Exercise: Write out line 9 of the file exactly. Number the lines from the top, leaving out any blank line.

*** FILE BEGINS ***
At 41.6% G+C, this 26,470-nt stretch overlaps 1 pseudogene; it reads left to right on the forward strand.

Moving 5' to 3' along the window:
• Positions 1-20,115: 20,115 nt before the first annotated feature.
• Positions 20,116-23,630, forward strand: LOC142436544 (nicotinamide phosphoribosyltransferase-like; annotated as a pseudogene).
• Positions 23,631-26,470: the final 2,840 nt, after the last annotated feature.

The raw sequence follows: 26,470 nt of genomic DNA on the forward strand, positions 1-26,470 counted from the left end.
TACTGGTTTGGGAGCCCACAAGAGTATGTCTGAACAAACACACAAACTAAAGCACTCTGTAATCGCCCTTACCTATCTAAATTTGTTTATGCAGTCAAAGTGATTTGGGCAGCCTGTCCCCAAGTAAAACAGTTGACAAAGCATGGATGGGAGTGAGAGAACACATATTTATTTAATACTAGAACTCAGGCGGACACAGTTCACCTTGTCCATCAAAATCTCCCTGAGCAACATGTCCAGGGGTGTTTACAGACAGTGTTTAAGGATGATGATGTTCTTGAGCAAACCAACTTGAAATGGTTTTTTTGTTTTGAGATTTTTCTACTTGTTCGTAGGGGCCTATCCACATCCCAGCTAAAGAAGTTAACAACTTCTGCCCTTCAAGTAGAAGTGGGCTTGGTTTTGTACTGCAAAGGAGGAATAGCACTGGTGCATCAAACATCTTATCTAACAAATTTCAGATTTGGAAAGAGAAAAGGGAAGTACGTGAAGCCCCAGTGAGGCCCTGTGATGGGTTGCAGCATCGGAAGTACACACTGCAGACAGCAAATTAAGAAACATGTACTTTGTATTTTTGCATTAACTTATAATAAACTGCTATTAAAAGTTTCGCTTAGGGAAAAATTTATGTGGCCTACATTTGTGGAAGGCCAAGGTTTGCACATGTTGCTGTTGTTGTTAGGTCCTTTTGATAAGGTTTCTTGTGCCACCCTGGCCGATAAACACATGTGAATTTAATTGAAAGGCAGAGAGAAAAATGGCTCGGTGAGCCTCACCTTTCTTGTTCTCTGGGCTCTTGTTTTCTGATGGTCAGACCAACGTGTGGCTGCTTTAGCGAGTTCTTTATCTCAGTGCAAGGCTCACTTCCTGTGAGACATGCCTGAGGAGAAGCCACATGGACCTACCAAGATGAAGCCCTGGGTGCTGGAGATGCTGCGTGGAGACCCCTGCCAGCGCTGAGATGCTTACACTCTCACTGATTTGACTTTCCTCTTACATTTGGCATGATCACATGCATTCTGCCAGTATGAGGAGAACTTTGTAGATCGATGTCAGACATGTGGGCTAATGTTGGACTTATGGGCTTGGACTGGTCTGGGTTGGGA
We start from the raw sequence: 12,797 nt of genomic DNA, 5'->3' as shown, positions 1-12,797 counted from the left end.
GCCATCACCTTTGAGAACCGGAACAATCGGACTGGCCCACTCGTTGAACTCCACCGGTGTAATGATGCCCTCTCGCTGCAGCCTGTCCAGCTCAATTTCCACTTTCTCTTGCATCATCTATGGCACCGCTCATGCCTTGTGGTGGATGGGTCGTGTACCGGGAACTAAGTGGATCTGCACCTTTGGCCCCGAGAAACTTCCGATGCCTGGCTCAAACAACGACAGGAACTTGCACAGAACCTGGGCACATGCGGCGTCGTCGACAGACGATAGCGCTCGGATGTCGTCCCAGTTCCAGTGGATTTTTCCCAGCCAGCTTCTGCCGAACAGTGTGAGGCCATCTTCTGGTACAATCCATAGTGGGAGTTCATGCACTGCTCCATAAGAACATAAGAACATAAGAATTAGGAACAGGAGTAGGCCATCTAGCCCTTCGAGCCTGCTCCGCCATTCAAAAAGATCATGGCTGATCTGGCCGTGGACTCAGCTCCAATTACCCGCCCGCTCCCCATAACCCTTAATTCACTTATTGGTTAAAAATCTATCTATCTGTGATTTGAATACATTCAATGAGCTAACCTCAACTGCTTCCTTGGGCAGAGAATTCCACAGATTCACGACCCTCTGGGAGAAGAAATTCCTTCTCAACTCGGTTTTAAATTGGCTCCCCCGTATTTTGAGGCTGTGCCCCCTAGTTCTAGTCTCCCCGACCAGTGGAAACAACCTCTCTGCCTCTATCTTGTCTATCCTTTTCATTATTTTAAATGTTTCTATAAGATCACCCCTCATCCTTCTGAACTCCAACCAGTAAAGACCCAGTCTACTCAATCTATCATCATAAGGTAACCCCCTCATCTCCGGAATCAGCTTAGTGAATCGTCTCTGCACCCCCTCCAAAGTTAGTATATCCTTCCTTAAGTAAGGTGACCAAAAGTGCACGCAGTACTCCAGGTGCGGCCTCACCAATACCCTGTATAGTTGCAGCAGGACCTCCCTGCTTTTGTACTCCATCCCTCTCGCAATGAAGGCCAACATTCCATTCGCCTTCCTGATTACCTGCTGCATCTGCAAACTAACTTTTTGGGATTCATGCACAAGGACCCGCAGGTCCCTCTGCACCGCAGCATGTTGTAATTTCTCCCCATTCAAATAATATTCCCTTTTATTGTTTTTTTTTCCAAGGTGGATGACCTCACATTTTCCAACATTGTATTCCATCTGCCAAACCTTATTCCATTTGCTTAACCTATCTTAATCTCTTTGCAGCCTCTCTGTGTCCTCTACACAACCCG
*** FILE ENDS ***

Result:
GCCATCACCTTTGAGAACCGGAACAATCGGACTGGCCCACTCGTTGAACTCCACCGGTGTAATGATGCCCTCTCGCTGCAGCCTGTCCAGCTCAATTTCCACTTTCTCTTGCATCATCTATGGCACCGCTCATGCCTTGTGGTGGATGGGTCGTGTACCGGGAACTAAGTGGATCTGCACCTTTGGCCCCGAGAAACTTCCGATGCCTGGCTCAAACAACGACAGGAACTTGCACAGAACCTGGGCACATGCGGCGTCGTCGACAGACGATAGCGCTCGGATGTCGTCCCAGTTCCAGTGGATTTTTCCCAGCCAGCTTCTGCCGAACAGTGTGAGGCCATCTTCTGGTACAATCCATAGTGGGAGTTCATGCACTGCTCCATAAGAACATAAGAACATAAGAATTAGGAACAGGAGTAGGCCATCTAGCCCTTCGAGCCTGCTCCGCCATTCAAAAAGATCATGGCTGATCTGGCCGTGGACTCAGCTCCAATTACCCGCCCGCTCCCCATAACCCTTAATTCACTTATTGGTTAAAAATCTATCTATCTGTGATTTGAATACATTCAATGAGCTAACCTCAACTGCTTCCTTGGGCAGAGAATTCCACAGATTCACGACCCTCTGGGAGAAGAAATTCCTTCTCAACTCGGTTTTAAATTGGCTCCCCCGTATTTTGAGGCTGTGCCCCCTAGTTCTAGTCTCCCCGACCAGTGGAAACAACCTCTCTGCCTCTATCTTGTCTATCCTTTTCATTATTTTAAATGTTTCTATAAGATCACCCCTCATCCTTCTGAACTCCAACCAGTAAAGACCCAGTCTACTCAATCTATCATCATAAGGTAACCCCCTCATCTCCGGAATCAGCTTAGTGAATCGTCTCTGCACCCCCTCCAAAGTTAGTATATCCTTCCTTAAGTAAGGTGACCAAAAGTGCACGCAGTACTCCAGGTGCGGCCTCACCAATACCCTGTATAGTTGCAGCAGGACCTCCCTGCTTTTGTACTCCATCCCTCTCGCAATGAAGGCCAACATTCCATTCGCCTTCCTGATTACCTGCTGCATCTGCAAACTAACTTTTTGGGATTCATGCACAAGGACCCGCAGGTCCCTCTGCACCGCAGCATGTTGTAATTTCTCCCCATTCAAATAATATTCCCTTTTATTGTTTTTTTTTCCAAGGTGGATGACCTCACATTTTCCAACATTGTATTCCATCTGCCAAACCTTATTCCATTTGCTTAACCTATCTTAATCTCTTTGCAGCCTCTCTGTGTCCTCTACACAACCCG